To make the leap from a living room project to a performing band, one must commit to the mother of all deadlines: a booked gig.
For those in the dark, Gatas y Vatas is a two-day music festival made up entirely of women performing solo. Whatever you think it is, it’s weirder. There is paradigm-shattering creativity thumping through the veins of Gatas y Vatas. I’ve seen many instruments played: guitar, bass, keyboards, mechanized homemade percussion instruments, pots and pans, contact mics that pick up the performer’s heartbeat, and random electronic devices controlled by knobs. I’ve heard the voices of women bring syrupy melodies, high-pitched screeching, wailing, deep rumbling sounds, comedic banter and rapping. The performers climb up on stage alone, expose their creativity, and the audience makes it the safest place for that creativity to be exposed.
I had been playing upright bass and singing, off and on, for about six years when I heard about Gatas y Vatas.
Marisa Demarco, the festival founder, asked me to perform. I immediately said no. I couldn’t fathom performing without the safety net of my band. Besides, who ever heard of a solo bass player? But the thought of me playing all alone did not die; it stayed in my mind, struggling to take shape.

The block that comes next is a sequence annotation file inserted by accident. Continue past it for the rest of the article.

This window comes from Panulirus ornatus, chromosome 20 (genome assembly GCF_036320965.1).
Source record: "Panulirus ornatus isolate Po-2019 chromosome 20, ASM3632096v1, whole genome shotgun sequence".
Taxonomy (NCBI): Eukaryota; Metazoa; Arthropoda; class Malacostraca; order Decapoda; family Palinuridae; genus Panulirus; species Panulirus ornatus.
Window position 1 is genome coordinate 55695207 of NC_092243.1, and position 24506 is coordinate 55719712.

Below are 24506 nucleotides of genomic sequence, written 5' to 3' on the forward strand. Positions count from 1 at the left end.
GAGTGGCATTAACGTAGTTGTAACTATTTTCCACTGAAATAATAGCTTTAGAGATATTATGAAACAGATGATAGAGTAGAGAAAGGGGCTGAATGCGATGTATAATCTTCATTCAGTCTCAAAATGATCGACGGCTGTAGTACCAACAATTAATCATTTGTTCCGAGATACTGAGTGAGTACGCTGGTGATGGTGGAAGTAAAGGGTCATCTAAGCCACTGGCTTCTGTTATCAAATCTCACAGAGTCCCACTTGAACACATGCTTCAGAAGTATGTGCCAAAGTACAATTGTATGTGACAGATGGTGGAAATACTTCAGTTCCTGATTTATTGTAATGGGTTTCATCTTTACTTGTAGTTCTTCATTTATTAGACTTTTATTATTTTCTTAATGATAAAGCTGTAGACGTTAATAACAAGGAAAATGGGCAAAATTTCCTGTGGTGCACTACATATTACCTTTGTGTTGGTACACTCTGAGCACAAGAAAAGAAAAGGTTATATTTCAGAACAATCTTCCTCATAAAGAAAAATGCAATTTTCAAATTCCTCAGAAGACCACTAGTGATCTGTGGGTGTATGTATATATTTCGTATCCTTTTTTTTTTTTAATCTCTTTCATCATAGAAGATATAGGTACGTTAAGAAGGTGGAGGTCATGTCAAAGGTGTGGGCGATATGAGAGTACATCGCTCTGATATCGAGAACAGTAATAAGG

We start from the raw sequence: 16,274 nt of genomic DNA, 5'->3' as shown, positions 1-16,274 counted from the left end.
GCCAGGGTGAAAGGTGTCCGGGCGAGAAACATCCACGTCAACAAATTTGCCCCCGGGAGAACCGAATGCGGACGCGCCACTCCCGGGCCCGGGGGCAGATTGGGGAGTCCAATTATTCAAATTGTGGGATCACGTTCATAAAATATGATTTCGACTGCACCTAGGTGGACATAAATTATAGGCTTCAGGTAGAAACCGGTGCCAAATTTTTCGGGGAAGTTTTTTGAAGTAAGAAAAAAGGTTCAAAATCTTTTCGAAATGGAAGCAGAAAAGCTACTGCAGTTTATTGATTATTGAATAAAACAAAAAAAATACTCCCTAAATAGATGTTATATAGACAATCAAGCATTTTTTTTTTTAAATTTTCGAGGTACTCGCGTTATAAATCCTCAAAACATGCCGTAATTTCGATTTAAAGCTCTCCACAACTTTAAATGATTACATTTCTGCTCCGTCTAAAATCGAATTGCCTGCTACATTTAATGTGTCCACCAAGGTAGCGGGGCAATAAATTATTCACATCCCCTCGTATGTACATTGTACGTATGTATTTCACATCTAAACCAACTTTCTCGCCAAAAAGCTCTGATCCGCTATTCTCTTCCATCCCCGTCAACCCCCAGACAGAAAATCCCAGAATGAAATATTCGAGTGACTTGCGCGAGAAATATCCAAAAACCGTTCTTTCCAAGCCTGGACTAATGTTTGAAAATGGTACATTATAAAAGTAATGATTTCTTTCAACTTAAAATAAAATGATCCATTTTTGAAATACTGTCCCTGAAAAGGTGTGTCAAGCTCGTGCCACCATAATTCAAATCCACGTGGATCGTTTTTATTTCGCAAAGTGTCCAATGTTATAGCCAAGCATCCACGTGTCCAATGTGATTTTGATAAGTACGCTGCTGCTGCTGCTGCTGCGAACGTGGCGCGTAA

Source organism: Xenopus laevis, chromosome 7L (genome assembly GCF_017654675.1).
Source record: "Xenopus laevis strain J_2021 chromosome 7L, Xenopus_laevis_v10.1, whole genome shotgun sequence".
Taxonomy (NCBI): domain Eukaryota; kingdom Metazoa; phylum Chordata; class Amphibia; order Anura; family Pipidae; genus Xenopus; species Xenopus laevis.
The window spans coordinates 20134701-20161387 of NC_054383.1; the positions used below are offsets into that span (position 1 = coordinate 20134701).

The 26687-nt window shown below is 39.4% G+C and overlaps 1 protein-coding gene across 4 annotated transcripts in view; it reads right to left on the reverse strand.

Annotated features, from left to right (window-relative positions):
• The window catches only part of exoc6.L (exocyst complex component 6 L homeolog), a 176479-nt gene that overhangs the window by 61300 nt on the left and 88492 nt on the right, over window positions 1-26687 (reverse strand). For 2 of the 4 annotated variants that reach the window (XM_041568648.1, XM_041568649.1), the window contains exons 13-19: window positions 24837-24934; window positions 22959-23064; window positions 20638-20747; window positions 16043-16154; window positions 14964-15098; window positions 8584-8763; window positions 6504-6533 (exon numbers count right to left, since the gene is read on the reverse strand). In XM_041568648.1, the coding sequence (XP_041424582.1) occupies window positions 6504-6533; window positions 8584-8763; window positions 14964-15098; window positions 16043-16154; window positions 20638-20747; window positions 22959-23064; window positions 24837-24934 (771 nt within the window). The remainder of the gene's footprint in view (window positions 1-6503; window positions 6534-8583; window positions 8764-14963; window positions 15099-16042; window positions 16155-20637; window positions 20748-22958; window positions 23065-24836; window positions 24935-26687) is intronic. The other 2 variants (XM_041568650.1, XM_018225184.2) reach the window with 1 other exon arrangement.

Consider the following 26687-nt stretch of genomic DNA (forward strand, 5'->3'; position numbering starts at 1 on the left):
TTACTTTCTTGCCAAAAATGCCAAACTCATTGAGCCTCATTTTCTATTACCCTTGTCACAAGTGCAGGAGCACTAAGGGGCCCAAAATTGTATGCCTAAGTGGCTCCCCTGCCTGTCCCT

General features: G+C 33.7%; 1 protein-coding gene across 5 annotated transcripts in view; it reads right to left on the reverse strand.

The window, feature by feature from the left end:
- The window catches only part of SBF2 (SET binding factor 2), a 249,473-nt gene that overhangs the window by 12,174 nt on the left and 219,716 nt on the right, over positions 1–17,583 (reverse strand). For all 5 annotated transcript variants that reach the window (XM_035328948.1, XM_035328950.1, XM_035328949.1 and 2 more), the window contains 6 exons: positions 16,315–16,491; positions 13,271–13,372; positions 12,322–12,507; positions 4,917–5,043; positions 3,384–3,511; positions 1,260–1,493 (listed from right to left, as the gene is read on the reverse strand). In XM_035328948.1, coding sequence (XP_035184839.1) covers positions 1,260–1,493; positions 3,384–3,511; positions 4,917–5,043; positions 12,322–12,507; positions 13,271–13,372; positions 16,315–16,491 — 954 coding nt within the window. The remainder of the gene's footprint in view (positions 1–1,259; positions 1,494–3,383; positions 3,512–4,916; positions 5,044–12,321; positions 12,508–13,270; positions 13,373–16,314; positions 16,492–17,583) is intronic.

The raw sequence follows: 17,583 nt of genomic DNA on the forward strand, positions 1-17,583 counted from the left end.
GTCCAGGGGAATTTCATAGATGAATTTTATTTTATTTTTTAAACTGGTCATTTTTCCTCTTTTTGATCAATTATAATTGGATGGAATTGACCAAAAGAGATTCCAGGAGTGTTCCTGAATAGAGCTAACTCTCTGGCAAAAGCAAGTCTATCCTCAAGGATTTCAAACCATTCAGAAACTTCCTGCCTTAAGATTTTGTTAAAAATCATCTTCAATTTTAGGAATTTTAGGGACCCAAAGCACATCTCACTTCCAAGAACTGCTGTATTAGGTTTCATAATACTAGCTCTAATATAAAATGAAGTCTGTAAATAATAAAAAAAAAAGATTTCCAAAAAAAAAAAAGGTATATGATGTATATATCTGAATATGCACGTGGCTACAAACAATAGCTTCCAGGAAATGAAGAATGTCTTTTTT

Four months later I bought a looper. It had high hopes resting in its slick, unopened packaging. I imagined myself looping upright bass with vocals to make a fuller sound. I had even had a conceptual band name, Alonerly: a merging of “alone,” “loner,” “lonely.” That box that held the concept of Alonerly. And it was sealed, gathering dust.
It stayed that way until Gatas y Vatas was turning one year old, and Marisa asked me to play once again. This time, after days of fear and hesitation, I said yes. Almost an entire year had passed thinking about it, and now I had only two and a half weeks to learn how to use my looper, write songs and get stage-ready.
They say once you make a decision, the universe conspires to make it happen.
It did for me. Playing solo was the scariest thing I had ever done. I was literally shaking for hours before, during, and after my 10-minute set. The second I got off stage I declared that I would do it again. I’ve been performing as Alonerly since 2011. I use that manic pre-gig creative energy to write one new song each time I perform.
I’m so grateful to Marisa and Gatas y Vatas for making it happen, year after year. This festival pushed my self-imposed limits, and it’s not just me who leaves stimulated. Many of us draw a lot of inspiration from it—thanks to its safe and accepting environment, where women help one another, expect great things from one another, take risks, grow, and share, in community. When it’s your time, you are on stage alone with your creativity. That’s a woman’s place I never thought I would call home.
Photo by Marisa Demarco.